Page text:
In addition to the efforts needed to improve security mentioned above, camp officials, UN agencies, and NGOs should seek to build the capacity of Rohingya civil society actors through training and funding of activities. Rohingya-led community-based organizations could be better supported through official registration in Bangladesh that would allow them to hold bank accounts and to receive funding directly from donors. As one Rohingya man told Refugees International, “If we have to stay in the camps, we at least want to be independent. Allow teachers to teach. Allow us to raise the voice of the community.”
Rohingya-led research initiatives should also be supported. For example, a recently released report on threats to Rohingya language, culture, and identity in Myanmar and Bangladesh, was carried out by a team of Rohingya researchers based in the camps in Bangladesh. Donors should seek to fund similar Rohingya-led research and advocacy efforts.
UN agencies and donors should also engage Bangladeshi officials toward restarting and expanding the pilot representation program, which replaced Rohingya camp leaders selected by Bangladeshi authorities with those elected by the Rohingya community. Once leaders are identified, they should be included in important meetings discussing the future of the Rohingya community in Dhaka and globally. In the meantime, UN agencies should seek to include community representatives in such meetings as the Global Refugee Forum (GRF), an international gathering of States and other actors aimed at raising financial support and identifying best practices for refugee response. The first GRF took place in 2019 with the passage of the Global Compact on Refugees, and the second GRF will take place in 2023.
Another recurring concern raised by Rohingya refugees and humanitarian actors in the camps is the relocation of refugees to a remote island in the Bay of Bengal known as Bhasan Char. The government of Bangladesh had long spoken about the idea of developing the island to host Rohingya refugees but accelerated plans following the sudden increase of refugees starting in August 2017. It has spent at least $300 million to build embankments and concrete housing to ensure the safety of the island for refugees. Bangladeshi authorities first moved a small group of Rohingya caught fleeing the main camps by sea to the island in April and May 2020, then began more formal relocations in December 2020. Bangladesh has now moved some 30,000 refugees to the island, claiming the moves to be voluntary. However, hundreds of refugees have attempted to flee the island, calling this into question.
Human rights and refugee advocacy groups, including Refugees International, have long raised questions about the safety and sustainability of moving refugees to the island, without satisfactory answers. International donor countries, UN agencies, and NGOs have expressed similar concerns. Eventually, UN agencies were able to visit and carry out limited assessments. In October 2021, UNHCR signed a memorandum of understanding (MoU) with the government, in which the government committed to voluntariness and informed consent of any relocations to the island and the ability of refugees to return to the main camps for limited occasions, such as weddings and funerals. The government has also set up livelihood opportunities on the island that are not available to refugees in the main camps, including fishing and farming. Bangladeshi authorities also began providing limited transport for refugees to return to the camps and arranging go-and-see visits for refugees in the main camps to see the island before deciding to relocate there.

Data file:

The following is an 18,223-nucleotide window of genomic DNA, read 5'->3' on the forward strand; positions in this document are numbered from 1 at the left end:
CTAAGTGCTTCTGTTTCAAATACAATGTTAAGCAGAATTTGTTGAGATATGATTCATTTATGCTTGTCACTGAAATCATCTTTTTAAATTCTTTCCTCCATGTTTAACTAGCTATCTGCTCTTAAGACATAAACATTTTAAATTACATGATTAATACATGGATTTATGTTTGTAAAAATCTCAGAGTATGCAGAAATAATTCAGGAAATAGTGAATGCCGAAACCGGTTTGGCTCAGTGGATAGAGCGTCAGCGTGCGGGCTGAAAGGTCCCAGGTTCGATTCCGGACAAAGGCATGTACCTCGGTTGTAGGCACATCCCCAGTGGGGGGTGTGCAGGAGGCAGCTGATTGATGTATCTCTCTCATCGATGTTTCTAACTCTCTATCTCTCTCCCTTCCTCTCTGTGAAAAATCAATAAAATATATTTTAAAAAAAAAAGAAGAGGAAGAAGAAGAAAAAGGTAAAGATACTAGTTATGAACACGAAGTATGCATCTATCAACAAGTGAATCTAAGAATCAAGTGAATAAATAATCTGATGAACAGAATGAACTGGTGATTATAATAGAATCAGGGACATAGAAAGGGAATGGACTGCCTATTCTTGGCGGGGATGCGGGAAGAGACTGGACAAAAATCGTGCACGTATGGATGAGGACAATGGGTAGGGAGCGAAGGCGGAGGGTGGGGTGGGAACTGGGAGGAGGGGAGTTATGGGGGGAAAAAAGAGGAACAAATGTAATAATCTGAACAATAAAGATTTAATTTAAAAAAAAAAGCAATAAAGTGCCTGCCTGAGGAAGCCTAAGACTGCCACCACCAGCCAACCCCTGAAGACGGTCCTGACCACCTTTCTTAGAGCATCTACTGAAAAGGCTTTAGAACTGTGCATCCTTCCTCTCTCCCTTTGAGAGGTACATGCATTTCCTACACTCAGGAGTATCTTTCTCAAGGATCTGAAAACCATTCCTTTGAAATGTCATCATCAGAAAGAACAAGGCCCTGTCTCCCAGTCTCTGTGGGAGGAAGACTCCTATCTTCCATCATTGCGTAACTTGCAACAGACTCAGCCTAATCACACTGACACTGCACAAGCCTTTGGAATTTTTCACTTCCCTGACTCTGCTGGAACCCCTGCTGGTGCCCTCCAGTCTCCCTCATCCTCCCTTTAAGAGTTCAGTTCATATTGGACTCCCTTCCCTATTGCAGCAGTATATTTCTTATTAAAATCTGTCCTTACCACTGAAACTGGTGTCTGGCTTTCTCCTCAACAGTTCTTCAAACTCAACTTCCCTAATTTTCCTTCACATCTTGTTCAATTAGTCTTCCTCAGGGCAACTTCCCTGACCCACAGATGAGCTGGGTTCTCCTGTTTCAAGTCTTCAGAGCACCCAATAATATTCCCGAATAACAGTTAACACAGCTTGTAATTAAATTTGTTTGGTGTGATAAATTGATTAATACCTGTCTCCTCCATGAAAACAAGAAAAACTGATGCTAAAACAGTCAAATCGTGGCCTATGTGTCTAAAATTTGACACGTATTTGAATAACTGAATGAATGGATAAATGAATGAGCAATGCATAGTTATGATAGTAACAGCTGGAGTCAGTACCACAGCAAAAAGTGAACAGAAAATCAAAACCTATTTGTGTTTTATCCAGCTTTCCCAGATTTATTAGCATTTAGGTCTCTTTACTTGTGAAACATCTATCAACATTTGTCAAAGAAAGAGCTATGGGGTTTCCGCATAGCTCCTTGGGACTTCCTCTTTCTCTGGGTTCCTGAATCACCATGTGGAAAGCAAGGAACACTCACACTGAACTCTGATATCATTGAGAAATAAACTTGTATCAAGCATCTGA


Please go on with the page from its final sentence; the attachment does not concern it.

Since the signing of the MoU, observers told Refugees International that the process for informing refugees about the island and monitoring voluntariness has improved. Many Rohingya who choose to move to the island are motivated by the more stable shelters and the relative safety of the island compared to the rising insecurity in the camps. However, many Rohingya refugees continue to report false information and coercive pressures to move to the island. Refugees with whom Refugees International spoke described pressure exerted by Bangladeshi security and camp authorities on majhis leading to offers of money to volunteers and threats to confiscate ration cards if a quota of volunteers is not reached. And only around 1,500 refugees have been able to return to the main camps for visits, all dependent on transport by the Bangladeshi navy. Refugees International spoke by phone to a Rohingya man who was among the first thousand refugees on the island. He said that, at the beginning, he felt good and that the government was doing better for him, but now, nearly two years later, he felt “the government wanted to tie us up without rope.”
By 2022, UN agencies were able to carry out a needs assessment and identified serious concerns about the health and nutrition situation on the island, finding high malnutrition rates and inadequate health facilities. Recognizing the humanitarian imperative to help the refugees, the United States and other donors agreed to provide funding for limited life-saving aid including for food security, protection, nutrition, water, sanitation, and hygiene efforts.